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* Central govt struggles to enforce its writ on east
* Pro-Russian protesters defying Kiev's rule
* Kiev-appointed governor working in secret location
* Police reluctant to use force against neighbours
By Gabriela Baczynska
DONETSK, Ukraine, April 14 (Reuters) - Staff working for Serhiy Taruta, the steel baron appointed by Kiev as governor of the restive Donetsk region, say he is hard at work in the regional capital, but cannot disclose where exactly for security reasons.
The governor is in an "operational headquarters suitable for wartime," said Taruta's spokesman, Alexander Omelchuk.
Those unusual working arrangements reveal an uncomfortable truth for the Western-backed government in the capital Kiev: its control over the Russian-speaking Donetsk region in the east of the country is so fragile it is almost non-existent.
The point was driven home at the weekend when a series of insurrections by pro-Russian protesters spread like brush fire through the region.
For a graphic, click on http://link.reuters.com/wag58v
In one town after another, the officials and security forces who are nominally loyal to Kiev and supposed to uphold its rule over the country melted away or, in some places, swapped sides and joined the protesters.
Kiev and its Western backers say this state of affairs is the result of cynical manipulation by Russian agents, an allegation Moscow denies.
Whatever the reason, the fact is that Kiev's writ does not run in large parts of the territory, raising questions about whether the country can keep functioning in its current form, or ever realise Kiev's ambitions of joining the European Union.
Acting President Oleksander Turchinov rejects the notion that Ukraine is split.
He said on Monday difficulties with governance were countrywide and stemmed from the fact pro-Moscow president Viktor Yanukovich concentrated power before fleeing in February.
"We did not expect that the whole system of central and regional power would fall to pieces so quickly," Turchinov said.
Donetsk region is Ukraine's coal mining heartland, has much of the country's heavy industry, and is home to 4.3 million people - or about a tenth of Ukraine's total population as it stood at the start of this year.
A spokeswoman for Turchinov said the authorities in Kiev remain in control of the east of the country, where Taruta is one of several business billionaires they have put in charge, but declined to elaborate.
The Kiev administration announced that it was launching a full-scale operation to put down the rebellions in the east, starting on Monday morning, although 12 hours later there was no sign of the operation.
"The government is making every effort to restore confidence in the authorities," Deputy Foreign Minister Danylo Lubkivsky told a news conference. "Ukraine is fighting back," he said.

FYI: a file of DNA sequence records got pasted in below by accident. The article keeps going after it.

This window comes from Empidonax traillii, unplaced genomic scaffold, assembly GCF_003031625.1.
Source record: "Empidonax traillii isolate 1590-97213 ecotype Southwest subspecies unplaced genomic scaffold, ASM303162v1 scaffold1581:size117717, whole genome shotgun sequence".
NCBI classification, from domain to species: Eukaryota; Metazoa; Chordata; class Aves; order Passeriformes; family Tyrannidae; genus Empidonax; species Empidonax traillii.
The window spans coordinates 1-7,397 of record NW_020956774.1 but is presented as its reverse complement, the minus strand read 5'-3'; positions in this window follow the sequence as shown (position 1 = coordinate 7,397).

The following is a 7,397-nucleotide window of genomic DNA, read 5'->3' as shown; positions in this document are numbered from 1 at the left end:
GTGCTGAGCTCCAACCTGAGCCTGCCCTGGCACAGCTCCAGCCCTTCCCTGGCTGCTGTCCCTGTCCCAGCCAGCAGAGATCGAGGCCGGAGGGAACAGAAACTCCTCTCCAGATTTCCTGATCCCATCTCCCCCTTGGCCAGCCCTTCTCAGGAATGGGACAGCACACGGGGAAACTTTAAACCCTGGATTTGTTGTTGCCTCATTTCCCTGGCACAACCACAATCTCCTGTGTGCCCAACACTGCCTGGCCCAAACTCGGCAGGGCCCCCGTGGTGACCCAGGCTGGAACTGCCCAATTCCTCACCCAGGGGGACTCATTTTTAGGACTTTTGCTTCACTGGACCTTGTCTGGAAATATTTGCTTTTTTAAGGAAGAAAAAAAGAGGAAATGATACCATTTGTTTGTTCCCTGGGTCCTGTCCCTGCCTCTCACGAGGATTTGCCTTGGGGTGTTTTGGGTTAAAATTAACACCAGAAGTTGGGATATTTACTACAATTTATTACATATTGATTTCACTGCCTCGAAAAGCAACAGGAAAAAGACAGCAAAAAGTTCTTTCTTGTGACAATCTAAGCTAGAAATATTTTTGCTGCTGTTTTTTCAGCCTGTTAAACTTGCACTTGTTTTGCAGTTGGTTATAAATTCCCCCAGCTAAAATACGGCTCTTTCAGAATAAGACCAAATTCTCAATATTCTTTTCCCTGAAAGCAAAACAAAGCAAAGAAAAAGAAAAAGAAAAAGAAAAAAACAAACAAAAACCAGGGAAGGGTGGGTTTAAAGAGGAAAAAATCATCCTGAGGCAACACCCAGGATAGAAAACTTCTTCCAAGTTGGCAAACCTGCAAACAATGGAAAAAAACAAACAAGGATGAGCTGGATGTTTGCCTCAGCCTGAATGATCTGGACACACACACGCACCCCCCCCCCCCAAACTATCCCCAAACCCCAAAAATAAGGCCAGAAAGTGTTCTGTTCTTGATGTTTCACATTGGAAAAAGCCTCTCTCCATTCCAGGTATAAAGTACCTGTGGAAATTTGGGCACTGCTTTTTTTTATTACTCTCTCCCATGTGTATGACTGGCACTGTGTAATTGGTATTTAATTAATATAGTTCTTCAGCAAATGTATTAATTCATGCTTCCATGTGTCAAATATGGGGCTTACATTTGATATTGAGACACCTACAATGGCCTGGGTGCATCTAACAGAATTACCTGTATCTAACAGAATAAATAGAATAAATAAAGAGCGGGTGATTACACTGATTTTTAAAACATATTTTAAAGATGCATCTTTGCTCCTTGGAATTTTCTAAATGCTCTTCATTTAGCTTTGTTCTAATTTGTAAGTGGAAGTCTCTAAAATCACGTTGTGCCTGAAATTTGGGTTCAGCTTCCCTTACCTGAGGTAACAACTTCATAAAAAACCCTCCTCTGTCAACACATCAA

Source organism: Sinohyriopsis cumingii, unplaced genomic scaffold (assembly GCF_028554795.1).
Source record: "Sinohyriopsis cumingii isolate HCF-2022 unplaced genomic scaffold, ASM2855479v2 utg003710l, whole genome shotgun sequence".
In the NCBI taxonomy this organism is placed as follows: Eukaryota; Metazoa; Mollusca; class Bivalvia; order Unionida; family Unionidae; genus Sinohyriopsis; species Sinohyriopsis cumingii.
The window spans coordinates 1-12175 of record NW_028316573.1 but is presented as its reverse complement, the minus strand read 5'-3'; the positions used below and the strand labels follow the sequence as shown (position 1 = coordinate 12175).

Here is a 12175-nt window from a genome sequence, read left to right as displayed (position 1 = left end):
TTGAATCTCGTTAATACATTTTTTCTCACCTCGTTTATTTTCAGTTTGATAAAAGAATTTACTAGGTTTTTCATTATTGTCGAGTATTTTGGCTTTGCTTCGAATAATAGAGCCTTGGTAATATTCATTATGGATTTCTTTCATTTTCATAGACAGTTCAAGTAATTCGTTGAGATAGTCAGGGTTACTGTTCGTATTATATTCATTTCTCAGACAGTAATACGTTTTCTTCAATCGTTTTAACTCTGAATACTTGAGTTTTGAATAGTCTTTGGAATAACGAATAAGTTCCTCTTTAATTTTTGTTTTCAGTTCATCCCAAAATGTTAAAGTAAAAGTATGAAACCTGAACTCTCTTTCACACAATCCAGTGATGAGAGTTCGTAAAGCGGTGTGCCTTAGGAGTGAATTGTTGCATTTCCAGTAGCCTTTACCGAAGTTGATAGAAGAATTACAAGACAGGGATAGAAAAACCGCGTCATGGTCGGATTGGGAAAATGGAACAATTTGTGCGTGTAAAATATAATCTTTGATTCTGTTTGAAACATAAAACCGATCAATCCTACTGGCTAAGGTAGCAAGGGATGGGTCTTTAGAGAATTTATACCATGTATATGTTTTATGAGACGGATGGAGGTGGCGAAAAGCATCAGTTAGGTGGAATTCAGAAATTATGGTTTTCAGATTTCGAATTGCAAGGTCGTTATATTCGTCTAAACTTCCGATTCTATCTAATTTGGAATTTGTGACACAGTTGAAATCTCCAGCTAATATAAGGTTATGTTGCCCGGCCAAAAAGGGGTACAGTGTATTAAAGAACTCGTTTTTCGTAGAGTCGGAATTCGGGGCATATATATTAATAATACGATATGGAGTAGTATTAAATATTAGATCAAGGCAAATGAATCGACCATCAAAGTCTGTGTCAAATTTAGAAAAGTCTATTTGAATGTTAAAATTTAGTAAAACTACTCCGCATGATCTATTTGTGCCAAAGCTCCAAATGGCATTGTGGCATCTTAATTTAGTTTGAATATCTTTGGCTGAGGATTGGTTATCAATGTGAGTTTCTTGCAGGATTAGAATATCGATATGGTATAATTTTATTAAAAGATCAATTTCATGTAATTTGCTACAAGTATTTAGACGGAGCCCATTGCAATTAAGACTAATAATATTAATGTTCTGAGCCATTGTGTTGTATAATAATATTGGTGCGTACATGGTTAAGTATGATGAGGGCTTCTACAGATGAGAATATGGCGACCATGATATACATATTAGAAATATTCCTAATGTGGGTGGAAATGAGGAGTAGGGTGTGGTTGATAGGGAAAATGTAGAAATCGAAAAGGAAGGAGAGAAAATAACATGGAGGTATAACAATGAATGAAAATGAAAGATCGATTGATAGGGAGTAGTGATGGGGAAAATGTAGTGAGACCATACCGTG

Anecdotal evidence of Kiev's crumbling hold can be seen throughout Donetsk region, where the majority of people speak Russian instead of Ukrainian. Many feel an affinity with people across the border in Russia.
Andrei Anosov's predecessor as head of the regional police was forced out by pro-Russian protesters who picketed the police headquarters in Donetsk.
When Anosov took over the job - which is officially subordinate to the authorities in Kiev - he appeared with a black and orange ribbon attached to his jacket. That is the symbol adopted by pro-Russian militias in Crimea and eastern Ukraine.
"I take on the command," Anosov told people gathered outside his headquarters on Saturday, saying he would work "in support of the people."
A young, rank-and-file police officer on duty at a pro-Russian rally in front of the regional administration building in Donetsk had a an ambivalent view on upholding Kiev's rule.
"What are we supposed to do? Fire a volley at the grannies, veterans, mothers with children and other locals who come here? It's not the police role to fire at its people," he said.
"I was born here and do not want to be told to shoot at my neighbours," said the officer, who declined to be named because he is not allowed to reveal his private views at work.
The building the policeman was patrolling had been the governor's office, but it has been occupied by protesters. Consequently, part of Taruta's staff now work from the hotel Viktoria, while some work from home.
A month ago Taruta gave an interview to Reuters in the regional government building that is now occupied. Now his press aides say he is not available for meetings in person, or for telephone interviews because of the risk of bugging.
Taruta was last seen in public in Donetsk on April 11, feeding rumours among residents he is no longer there. One of the governor's aides, who gave his name as Ilya, said that was untrue. "They say he is in town," he said. (Additional reporting by Conor Humpries and Natalia Zinets in Kiev and Lina Kushch in Donetsk, Ukraine; writing by Christian Lowe; editing by Philippa Fletcher)